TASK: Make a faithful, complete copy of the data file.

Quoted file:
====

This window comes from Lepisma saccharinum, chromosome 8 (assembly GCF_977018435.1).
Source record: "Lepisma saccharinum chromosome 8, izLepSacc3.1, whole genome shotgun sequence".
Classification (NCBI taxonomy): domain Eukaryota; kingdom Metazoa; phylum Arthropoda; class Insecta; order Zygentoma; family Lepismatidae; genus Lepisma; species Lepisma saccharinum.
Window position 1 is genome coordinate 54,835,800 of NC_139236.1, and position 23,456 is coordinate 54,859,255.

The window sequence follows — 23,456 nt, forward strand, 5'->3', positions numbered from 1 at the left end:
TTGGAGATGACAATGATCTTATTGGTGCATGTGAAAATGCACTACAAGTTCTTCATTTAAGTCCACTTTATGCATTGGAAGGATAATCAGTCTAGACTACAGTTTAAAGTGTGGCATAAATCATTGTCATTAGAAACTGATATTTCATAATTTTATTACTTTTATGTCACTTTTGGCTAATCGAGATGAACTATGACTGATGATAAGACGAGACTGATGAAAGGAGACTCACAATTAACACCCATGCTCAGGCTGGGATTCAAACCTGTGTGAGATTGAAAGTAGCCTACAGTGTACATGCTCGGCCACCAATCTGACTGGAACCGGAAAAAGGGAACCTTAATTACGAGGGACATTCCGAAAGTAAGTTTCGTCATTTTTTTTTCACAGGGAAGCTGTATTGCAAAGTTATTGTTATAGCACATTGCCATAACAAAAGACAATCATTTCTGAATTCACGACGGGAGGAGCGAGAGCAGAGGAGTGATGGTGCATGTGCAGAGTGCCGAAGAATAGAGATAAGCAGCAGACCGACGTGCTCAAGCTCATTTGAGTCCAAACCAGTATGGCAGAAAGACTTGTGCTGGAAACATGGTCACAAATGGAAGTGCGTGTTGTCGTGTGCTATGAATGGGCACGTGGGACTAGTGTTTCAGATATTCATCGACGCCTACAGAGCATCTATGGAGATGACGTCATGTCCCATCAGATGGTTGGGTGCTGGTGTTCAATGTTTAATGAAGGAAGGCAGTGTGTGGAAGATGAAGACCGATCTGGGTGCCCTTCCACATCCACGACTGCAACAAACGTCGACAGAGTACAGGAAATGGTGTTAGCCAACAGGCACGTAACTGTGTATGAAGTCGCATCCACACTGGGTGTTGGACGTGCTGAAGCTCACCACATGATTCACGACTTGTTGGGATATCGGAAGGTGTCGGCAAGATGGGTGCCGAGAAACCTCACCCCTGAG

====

This window comes from Lepisma saccharinum, chromosome 8 (assembly GCF_977018435.1).
Source record: "Lepisma saccharinum chromosome 8, izLepSacc3.1, whole genome shotgun sequence".
Classification (NCBI taxonomy): domain Eukaryota; kingdom Metazoa; phylum Arthropoda; class Insecta; order Zygentoma; family Lepismatidae; genus Lepisma; species Lepisma saccharinum.
Window position 1 is genome coordinate 54,835,800 of NC_139236.1, and position 23,456 is coordinate 54,859,255.

The window sequence follows — 23,456 nt, forward strand, 5'->3', positions numbered from 1 at the left end:
TTGGAGATGACAATGATCTTATTGGTGCATGTGAAAATGCACTACAAGTTCTTCATTTAAGTCCACTTTATGCATTGGAAGGATAATCAGTCTAGACTACAGTTTAAAGTGTGGCATAAATCATTGTCATTAGAAACTGATATTTCATAATTTTATTACTTTTATGTCACTTTTGGCTAATCGAGATGAACTATGACTGATGATAAGACGAGACTGATGAAAGGAGACTCACAATTAACACCCATGCTCAGGCTGGGATTCAAACCTGTGTGAGATTGAAAGTAGCCTACAGTGTACATGCTCGGCCACCAATCTGACTGGAACCGGAAAAAGGGAACCTTAATTACGAGGGACATTCCGAAAGTAAGTTTCGTCATTTTTTTTTCACAGGGAAGCTGTATTGCAAAGTTATTGTTATAGCACATTGCCATAACAAAAGACAATCATTTCTGAATTCACGACGGGAGGAGCGAGAGCAGAGGAGTGATGGTGCATGTGCAGAGTGCCGAAGAATAGAGATAAGCAGCAGACCGACGTGCTCAAGCTCATTTGAGTCCAAACCAGTATGGCAGAAAGACTTGTGCTGGAAACATGGTCACAAATGGAAGTGCGTGTTGTCGTGTGCTATGAATGGGCACGTGGGACTAGTGTTTCAGATATTCATCGACGCCTACAGAGCATCTATGGAGATGACGTCATGTCCCATCAGATGGTTGGGTGCTGGTGTTCAATGTTTAATGAAGGAAGGCAGTGTGTGGAAGATGAAGACCGATCTGGGTGCCCTTCCACATCCACGACTGCAACAAACGTCGACAGAGTACAGGAAATGGTGTTAGCCAACAGGCACGTAACTGTGTATGAAGTCGCATCCACACTGGGTGTTGGACGTGCTGAAGCTCACCACATGATTCACGACTTGTTGGGATATCGGAAGGTGTCGGCAAGATGGGTGCCGAGAAACCTCACCCCTGAG